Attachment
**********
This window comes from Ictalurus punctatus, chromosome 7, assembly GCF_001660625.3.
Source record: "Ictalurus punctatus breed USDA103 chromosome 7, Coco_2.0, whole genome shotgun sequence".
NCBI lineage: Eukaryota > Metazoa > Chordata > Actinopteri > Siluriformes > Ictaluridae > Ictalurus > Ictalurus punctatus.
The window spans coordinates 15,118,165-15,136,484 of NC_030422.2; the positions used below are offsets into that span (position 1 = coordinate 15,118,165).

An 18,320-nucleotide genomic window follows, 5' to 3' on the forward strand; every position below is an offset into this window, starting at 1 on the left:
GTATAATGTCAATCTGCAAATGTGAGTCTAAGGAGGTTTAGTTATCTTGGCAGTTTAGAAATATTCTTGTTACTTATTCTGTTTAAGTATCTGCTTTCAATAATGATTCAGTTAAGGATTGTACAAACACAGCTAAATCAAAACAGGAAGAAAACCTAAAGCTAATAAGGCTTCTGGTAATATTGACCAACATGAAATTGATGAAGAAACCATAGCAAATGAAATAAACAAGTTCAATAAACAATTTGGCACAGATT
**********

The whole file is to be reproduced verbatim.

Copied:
This window comes from Ictalurus punctatus, chromosome 7, assembly GCF_001660625.3.
Source record: "Ictalurus punctatus breed USDA103 chromosome 7, Coco_2.0, whole genome shotgun sequence".
NCBI lineage: Eukaryota > Metazoa > Chordata > Actinopteri > Siluriformes > Ictaluridae > Ictalurus > Ictalurus punctatus.
The window spans coordinates 15,118,165-15,136,484 of NC_030422.2; the positions used below are offsets into that span (position 1 = coordinate 15,118,165).

An 18,320-nucleotide genomic window follows, 5' to 3' on the forward strand; every position below is an offset into this window, starting at 1 on the left:
GTATAATGTCAATCTGCAAATGTGAGTCTAAGGAGGTTTAGTTATCTTGGCAGTTTAGAAATATTCTTGTTACTTATTCTGTTTAAGTATCTGCTTTCAATAATGATTCAGTTAAGGATTGTACAAACACAGCTAAATCAAAACAGGAAGAAAACCTAAAGCTAATAAGGCTTCTGGTAATATTGACCAACATGAAATTGATGAAGAAACCATAGCAAATGAAATAAACAAGTTCAATAAACAATTTGGCACAGATT